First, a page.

For the casing décor, we chose a completely new effect by adding a pearly luster finish to contrast with the flat matte black of the Blackwing and the gunmetal metallic look of the 602 model. White is our most requested color for lacquer finishes and we think it looks just great with this new finish style. Thus the combination of white lacquer and pearly finish lead us naturally to name this pencil the Blackwing Pearl. We chose a black imprint for a stronger contrast, which looks great with the black eraser combination. In fact, we think the Pearl will look great with all six of our available eraser colors, which allows for further personalization or “hacking” for those so inclined.

We can see the Pearl being popular for use in home office décor or used as great guest gifts in weddings and other special events, but also well received for a broad range of existing uses by our fans and new initiates. In reality, regardless of the many different uses of our Palomino or Blackwing pencils, the selection of any specific pencil is always a matter of personal preference. In that sense, we think there is plenty of opportunity for you to find the pencil that is “just right” for your individual taste or a specific need in different situations throughout our full Palomino family as it’s grown and adapted over the past two years. We hope you’ll try out the Pearl and continue to discover the great function, design and performance of our developing Palomino family of products that help you to express your creative spirit in new and exciting ways.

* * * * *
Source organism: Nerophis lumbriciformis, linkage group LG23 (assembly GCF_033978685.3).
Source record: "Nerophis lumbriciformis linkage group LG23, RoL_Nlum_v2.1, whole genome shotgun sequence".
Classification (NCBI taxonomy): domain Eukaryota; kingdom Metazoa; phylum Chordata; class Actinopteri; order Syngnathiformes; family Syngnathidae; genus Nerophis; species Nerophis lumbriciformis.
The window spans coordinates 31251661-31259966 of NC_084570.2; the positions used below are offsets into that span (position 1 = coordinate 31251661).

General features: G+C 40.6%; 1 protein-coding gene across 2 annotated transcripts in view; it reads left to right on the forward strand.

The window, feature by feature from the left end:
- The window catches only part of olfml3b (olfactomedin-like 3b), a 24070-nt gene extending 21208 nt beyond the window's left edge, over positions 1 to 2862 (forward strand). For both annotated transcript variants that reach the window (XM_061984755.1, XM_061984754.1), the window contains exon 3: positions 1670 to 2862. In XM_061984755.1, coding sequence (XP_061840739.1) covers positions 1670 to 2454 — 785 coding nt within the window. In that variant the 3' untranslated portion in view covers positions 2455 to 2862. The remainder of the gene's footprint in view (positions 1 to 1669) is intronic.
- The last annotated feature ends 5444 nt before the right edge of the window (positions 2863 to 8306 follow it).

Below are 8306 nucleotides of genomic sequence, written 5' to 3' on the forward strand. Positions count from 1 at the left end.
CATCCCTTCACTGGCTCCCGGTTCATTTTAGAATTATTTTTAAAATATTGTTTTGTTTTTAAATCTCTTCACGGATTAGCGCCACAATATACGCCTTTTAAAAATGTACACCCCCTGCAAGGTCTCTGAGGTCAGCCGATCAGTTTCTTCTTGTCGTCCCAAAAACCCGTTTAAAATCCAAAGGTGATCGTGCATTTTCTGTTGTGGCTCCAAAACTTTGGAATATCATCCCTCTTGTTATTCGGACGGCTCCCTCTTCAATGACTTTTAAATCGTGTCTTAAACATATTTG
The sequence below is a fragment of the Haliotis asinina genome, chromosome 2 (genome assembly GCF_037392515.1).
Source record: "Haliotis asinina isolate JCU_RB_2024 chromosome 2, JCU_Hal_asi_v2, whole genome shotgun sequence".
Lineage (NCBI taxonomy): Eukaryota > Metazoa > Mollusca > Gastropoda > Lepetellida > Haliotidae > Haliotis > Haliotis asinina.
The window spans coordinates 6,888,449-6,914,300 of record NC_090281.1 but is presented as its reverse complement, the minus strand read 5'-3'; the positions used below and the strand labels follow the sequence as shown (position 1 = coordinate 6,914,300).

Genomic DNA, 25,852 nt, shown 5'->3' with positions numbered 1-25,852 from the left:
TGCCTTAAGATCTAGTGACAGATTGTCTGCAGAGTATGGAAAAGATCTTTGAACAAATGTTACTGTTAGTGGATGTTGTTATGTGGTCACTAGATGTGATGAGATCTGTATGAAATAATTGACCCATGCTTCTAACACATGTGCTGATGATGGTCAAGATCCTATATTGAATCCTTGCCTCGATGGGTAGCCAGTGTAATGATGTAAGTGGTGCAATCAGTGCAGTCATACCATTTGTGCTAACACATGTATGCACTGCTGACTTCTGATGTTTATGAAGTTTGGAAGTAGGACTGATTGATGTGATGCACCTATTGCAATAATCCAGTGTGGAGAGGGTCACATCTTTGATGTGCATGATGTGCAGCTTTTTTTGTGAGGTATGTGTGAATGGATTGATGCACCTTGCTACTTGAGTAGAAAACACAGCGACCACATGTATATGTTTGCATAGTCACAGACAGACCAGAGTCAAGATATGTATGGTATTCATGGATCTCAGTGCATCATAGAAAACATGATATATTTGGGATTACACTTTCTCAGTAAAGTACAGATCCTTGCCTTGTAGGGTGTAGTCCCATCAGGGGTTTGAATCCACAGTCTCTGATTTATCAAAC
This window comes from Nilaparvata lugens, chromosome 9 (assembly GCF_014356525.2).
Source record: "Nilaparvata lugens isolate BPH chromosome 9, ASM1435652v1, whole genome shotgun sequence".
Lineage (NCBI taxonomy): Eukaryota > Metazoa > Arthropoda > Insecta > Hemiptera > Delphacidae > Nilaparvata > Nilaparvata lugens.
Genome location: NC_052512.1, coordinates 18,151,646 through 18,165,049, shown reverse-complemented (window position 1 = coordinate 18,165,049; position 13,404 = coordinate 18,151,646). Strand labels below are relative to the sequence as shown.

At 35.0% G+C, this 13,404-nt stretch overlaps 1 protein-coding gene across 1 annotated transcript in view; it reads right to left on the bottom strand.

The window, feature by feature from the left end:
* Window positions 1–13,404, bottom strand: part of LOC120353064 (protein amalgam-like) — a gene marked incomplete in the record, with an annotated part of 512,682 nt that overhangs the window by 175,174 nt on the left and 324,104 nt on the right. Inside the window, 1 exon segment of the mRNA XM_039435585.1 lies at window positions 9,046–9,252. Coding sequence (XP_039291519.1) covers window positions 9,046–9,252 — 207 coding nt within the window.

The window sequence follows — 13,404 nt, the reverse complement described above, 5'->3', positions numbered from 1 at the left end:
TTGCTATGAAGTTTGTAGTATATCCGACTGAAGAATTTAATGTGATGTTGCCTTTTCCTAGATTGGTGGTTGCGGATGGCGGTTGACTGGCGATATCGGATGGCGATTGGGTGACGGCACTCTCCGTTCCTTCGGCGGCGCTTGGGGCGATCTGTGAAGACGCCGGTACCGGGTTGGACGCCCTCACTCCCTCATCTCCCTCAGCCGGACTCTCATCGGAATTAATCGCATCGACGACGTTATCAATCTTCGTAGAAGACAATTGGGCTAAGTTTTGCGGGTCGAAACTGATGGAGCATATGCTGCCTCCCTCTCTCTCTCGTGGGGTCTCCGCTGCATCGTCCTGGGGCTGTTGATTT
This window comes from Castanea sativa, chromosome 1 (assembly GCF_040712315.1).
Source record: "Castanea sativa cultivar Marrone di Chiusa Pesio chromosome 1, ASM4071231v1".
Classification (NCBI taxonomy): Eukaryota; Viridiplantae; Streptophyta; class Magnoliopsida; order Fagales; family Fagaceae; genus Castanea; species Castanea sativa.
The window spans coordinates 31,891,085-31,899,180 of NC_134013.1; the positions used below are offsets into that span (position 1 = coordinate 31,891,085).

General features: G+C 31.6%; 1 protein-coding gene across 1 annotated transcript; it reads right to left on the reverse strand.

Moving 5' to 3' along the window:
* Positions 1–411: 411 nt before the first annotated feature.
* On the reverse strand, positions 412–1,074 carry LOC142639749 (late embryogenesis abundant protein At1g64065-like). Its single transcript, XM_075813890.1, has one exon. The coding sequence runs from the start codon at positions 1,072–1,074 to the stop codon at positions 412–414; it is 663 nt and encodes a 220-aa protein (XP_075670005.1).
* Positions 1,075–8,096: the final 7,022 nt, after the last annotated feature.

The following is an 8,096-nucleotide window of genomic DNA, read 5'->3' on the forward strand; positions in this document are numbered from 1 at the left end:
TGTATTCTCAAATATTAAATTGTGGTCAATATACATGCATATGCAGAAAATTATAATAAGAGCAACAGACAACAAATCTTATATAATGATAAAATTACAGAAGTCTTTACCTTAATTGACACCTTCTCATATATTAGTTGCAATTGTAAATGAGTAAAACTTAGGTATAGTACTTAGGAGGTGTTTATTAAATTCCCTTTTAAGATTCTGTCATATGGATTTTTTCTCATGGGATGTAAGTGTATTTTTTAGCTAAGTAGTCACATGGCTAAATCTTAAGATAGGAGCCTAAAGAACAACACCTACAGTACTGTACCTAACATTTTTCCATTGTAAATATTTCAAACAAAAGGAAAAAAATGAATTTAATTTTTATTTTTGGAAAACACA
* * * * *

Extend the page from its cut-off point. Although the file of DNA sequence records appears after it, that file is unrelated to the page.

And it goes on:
Thursday, February 28, 2013

Hough's American Woods: 141 Incense Cedar

This post initiates an extended project I’ve given long consideration to pursue on Timberlines. That is, writing more extensively on my long running interest in the study of natural history and in particular the history of early naturalists as well as the development of various scientific disciplines within the broad field of natural history.